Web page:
Search This Blog

The Cage by Megan Shepherd

Wednesday, July 15, 2015

The Maze Runner meets Scott Westerfeld in this gripping new series about teens held captive in a human zoo by an otherworldly race. From Megan Shepherd, the acclaimed author of The Madman's Daughter trilogy.

When Cora Mason wakes in a desert, she doesn't know where she is or who put her there. As she explores, she finds an impossible mix of environments—tundra next to desert, farm next to jungle, and a strangely empty town cobbled together from different cultures—all watched over by eerie black windows. And she isn't alone.

Four other teenagers have also been taken: a beautiful model, a tattooed smuggler, a secretive genius, and an army brat who seems to know too much about Cora's past. None of them have a clue as to what happened, and all of them have secrets. As the unlikely group struggles for leadership, they slowly start to trust each other. But when their mysterious jailer—a handsome young guard called Cassian—appears, they realize that their captivity is more terrifying than they could ever imagine: Their captors aren't from Earth. And they have taken the five teenagers for an otherworldly zoo—where the exhibits are humans.

As a forbidden attraction develops between Cora and Cassian, she realizes that her best chance of escape might be in the arms of her own jailer—though that would mean leaving the others behind. Can Cora manage to save herself and her companions? And if so . . . what world lies beyond the walls of their cage?

Goodreads Summary

What would you do if you were placed in a sort of ever-changing "enviro-dome?"  Cora wakes up and realizes that she can walk from a desert to a farm, etc...  She's with other teens her own age and no of them know how they ended up together or where they are.  When Cassian arrives on the scene, Cora finds herself oddly drawn to him.  She discovers more about her current surroundings and what happened to Earth (according to aliens, however).  She needs to figure out an escape plan and she must do it soon.

Although the reader begins the novel with Cora, he/she is quickly introduced to four other perspectives (the fifth dies immediately).  The story is told from the perspective of five teens.  I found it very difficult to like just about anyone except Cora and I felt neutrally towards her.  They just weren't my favorite people to read about.  I thought that the instant attraction that developed between Cora and Cassian was both unusual (Stockholm syndrome?) and obnoxious.  I didn't like of Nok at all and Leon and Rolf struck me as overly aggressive.  Lucky, Cora's expected lover and father of her future children (in the environment the aliens placed them), falls for her quickly.  Cora doesn't really reciprocate his love and they have a bit of a strained relationship, at times.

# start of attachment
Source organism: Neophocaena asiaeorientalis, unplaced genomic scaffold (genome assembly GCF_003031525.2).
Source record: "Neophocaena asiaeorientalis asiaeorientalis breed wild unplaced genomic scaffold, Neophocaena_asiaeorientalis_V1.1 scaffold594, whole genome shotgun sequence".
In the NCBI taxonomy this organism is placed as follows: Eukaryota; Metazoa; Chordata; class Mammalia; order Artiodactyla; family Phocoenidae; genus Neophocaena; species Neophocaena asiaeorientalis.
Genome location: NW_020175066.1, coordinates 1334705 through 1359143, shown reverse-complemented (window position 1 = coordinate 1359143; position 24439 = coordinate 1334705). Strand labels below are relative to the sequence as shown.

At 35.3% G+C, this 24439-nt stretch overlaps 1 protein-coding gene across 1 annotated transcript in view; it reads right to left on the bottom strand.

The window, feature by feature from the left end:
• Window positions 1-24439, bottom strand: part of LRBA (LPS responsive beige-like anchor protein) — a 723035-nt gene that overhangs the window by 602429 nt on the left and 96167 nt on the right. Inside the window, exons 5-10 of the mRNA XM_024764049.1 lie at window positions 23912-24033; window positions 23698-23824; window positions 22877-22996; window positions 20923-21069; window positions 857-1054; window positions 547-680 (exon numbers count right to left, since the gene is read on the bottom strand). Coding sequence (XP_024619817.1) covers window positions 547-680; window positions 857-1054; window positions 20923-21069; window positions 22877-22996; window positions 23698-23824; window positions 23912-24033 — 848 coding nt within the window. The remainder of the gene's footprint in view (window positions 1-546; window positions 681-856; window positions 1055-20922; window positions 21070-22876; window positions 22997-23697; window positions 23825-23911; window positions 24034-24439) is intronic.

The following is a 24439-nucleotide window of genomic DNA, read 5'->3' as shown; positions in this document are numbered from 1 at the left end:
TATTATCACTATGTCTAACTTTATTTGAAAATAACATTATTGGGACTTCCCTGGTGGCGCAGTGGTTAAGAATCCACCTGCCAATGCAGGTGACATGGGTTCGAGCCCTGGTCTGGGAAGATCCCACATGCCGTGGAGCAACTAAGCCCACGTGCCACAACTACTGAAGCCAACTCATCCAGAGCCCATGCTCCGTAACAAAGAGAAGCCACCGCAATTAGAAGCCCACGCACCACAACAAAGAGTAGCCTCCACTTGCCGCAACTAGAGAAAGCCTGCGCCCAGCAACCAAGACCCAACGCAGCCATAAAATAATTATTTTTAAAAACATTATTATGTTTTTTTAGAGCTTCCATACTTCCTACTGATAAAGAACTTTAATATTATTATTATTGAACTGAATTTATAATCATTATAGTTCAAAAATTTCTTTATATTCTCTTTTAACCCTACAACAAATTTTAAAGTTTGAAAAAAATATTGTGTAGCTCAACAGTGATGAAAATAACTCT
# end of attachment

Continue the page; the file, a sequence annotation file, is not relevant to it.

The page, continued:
I thought it was interesting that the aliens were trying to breed the humans and insisting that their home was obliterated with no evidence to prove this.  I didn't particularly care for any of the characters and I didn't understand their decisions in the novel.  Overall, this book is recommended to young adult/teen readers.

3 1/2 Stars

This product or book may have been distributed for review, this in no way affects my opinions or reviews. COPYRIGHT © 2014 LIVE TO READ


  1. aparajita said...:

    I am very much with you on your views. I too didn't like the characters and especially the insta-thingy(*eye-roll*) between Cora and Cassian was a bit sudden ..... But what was intriguing was the premise of the book, the aliens breeding humans.

    Great review :)
    Aparajita @Le' Grande Codex